A new working paper sets out to analyse the Transition Town social movement as a Grassroots Innovation, bringing theories of sustainable innovations to bear on community activism for sustainable energy. This aims to glean new insights into the processes of movement growth diffusion of radical ideas and practices, and so inform the movement of potential areas where it might strengthen its effectiveness, to have wider impact.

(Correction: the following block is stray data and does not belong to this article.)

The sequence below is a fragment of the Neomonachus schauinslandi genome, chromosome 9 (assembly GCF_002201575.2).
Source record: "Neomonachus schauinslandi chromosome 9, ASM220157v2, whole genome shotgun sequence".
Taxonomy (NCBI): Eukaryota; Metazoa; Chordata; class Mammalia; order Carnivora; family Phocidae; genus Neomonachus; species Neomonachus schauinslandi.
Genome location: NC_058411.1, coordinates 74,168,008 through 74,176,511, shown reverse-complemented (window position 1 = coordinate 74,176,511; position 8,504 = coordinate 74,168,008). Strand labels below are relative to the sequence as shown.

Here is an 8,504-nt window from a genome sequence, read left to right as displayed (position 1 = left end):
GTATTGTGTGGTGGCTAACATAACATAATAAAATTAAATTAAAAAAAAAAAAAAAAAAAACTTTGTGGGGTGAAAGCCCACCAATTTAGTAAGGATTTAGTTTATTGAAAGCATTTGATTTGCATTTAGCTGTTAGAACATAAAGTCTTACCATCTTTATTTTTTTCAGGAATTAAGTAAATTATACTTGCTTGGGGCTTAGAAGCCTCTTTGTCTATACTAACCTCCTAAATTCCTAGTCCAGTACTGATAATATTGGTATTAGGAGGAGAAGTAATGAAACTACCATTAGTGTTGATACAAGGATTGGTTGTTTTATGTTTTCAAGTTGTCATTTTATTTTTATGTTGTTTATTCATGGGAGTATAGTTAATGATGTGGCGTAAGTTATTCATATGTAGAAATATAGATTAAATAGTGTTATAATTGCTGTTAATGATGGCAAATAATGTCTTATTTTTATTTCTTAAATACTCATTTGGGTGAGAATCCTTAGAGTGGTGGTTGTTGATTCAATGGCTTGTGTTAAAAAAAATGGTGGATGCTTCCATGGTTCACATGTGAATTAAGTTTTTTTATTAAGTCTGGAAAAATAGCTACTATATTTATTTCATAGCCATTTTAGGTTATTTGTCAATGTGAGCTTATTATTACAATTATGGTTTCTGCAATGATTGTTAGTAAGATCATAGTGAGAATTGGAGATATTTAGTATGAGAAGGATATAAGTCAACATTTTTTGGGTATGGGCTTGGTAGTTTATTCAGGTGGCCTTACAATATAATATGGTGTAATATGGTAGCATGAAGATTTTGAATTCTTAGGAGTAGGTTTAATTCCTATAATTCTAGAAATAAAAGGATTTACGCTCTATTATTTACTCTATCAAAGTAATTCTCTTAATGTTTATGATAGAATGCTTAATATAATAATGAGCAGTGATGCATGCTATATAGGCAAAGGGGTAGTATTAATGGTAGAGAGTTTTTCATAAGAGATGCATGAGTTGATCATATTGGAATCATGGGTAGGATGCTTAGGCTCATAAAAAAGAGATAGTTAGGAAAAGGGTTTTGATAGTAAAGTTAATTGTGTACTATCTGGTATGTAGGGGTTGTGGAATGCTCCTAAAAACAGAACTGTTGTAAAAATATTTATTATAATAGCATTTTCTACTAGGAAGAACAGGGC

Abstract: The challenges of sustainable development (and climate change and peak oil in particular) demand system-wide transformations in socio-technical systems of provision. An academic literature around co-evolutionary innovation for sustainability has recently emerged to attempt to understand the dynamics and directions of such socio-technical transformations and social change, which are termed ‘sustainability transitions’. This literature has previously focused on market-based technological innovations. Here we apply it to a new context of social movements and social innovation, and examine the role of civil society-based social movements in a transition to a low-carbon sustainable economy in the UK. We present new empirical research from a study of the UK’s Transition Movement (a ‘grassroots innovation’) and assess its attempts to grow and diffuse beyond the niche. Applying strategic niche management theory to this civil society context delivers theoretically-informed practical recommendations for this social movement to diffuse beyond its niche: to foster deeper engagement with resourceful regime actors; to manage expectations more realistically by delivering tangible opportunities for action and participation; and to embrace a community-based, action-oriented model of social learning (in preference to a cognitive theory of behaviour change). Furthermore, our study indicates areas where theory can be refined to better explain the experience of grassroots innovations and social movements, namely through a fuller appreciation of internal niche processes, and integration with theories of social movements and social practices.